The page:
In this demonstration, I’ll bootstrap the error distribution on New York’s model estimate for the avocado volume ~ type + price multiple regression we ran earlier. First, I’ll pull out New York’s raw data, and then feed it into bootstraps() to create a dataframe with a row for every bootstrap iteration, and a list-column containing that iteration’s resampled dataset.

avo_nyc_boot <- avo_by_region %>%
  filter(region == "NewYork") %>%
  # Mustn't forget to select() only the group id column
  # and the list-column we wish to unnest
  # lest we accidentally replicate all the extra columns
  # in this case, we want the column containing the RAW data
  select(region, sales) %>%
  # unnesting will give us a long dataframe with just New York's weekly data
  unnest(sales) %>%
  # this WHOLE dataframe get fed in as the first argument of bootstraps
  # the times argument sets the # of bootstrap iterations
  rsample::bootstraps(times = 200)

Let’s see what the dataframe output of bootstraps() looks like:

## # Bootstrap sampling 
## # A tibble: 200 x 2
##    splits            id          
##    <list>            <chr>       
##  1 <split [338/123]> Bootstrap001
##  2 <split [338/118]> Bootstrap002
##  3 <split [338/124]> Bootstrap003
##  4 <split [338/124]> Bootstrap004
##  5 <split [338/137]> Bootstrap005
##  6 <split [338/126]> Bootstrap006
##  7 <split [338/125]> Bootstrap007
##  8 <split [338/138]> Bootstrap008
##  9 <split [338/118]> Bootstrap009
## 10 <split [338/124]> Bootstrap010
## # … with 190 more rows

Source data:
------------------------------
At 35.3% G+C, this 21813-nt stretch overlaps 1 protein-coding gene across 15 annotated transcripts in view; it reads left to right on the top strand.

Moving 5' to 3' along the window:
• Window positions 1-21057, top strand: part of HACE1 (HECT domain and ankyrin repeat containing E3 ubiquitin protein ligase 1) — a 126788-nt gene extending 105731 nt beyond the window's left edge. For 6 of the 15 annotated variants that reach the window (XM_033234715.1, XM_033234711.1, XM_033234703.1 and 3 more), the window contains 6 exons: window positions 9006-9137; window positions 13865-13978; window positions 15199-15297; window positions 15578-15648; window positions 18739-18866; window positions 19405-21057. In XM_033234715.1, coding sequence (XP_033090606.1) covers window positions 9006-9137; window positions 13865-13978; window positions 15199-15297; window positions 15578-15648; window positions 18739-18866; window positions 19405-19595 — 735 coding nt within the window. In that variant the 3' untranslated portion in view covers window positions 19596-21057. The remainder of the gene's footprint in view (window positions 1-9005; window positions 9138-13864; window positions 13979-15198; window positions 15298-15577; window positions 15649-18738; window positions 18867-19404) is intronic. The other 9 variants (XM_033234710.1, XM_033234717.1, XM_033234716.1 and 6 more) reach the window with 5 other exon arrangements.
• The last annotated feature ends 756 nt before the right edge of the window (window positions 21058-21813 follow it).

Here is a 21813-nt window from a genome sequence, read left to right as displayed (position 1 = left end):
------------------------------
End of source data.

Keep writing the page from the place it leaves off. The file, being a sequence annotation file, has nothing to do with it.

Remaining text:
bootstraps() returns a dataframe with a character column called id which labels each iteration, and a list column called splits where each element houses metadata for a resampled dataset. I say metadata because part of the trick that bootstraps() uses is that the native split object type doesn’t actually contain any data on its own:

avo_nyc_boot %>%
  pull(splits) %>%
## <Analysis/Assess/Total>
## <338/123/338>

These numbers aren’t really designed for human consumption on their own. The real magic happens when you call on a split object, which triggers it to actually do the resampling and give you a tibble of data.

avo_nyc_boot %>%
  pull(splits) %>%
  pluck(1) %>%
## # A tibble: 338 x 8
##    region  date       avg_price total_volume type         year total_volume_log…
##    <chr>   <date>         <dbl>        <dbl> <chr>       <int>             <dbl>
##  1 NewYork 2017-05-28      2.38       76002. organic      2017              4.88
##  2 NewYork 2015-08-02      2.12       13852. organic      2015              4.14
##  3 NewYork 2016-08-21      2.16       30583. organic      2016              4.49
##  4 NewYork 2016-09-04      1.47     1278749. convention…  2016              6.11
##  5 NewYork 2017-08-20      1.85      107275. organic      2017              5.03
##  6 NewYork 2016-12-11      2.22       32659. organic      2016              4.51
##  7 NewYork 2015-02-01      1.36     1433763. convention…  2015              6.16
##  8 NewYork 2016-07-31      2.41       24048. organic      2016              4.38
##  9 NewYork 2017-02-12      1.19     1955395. convention…  2017              6.29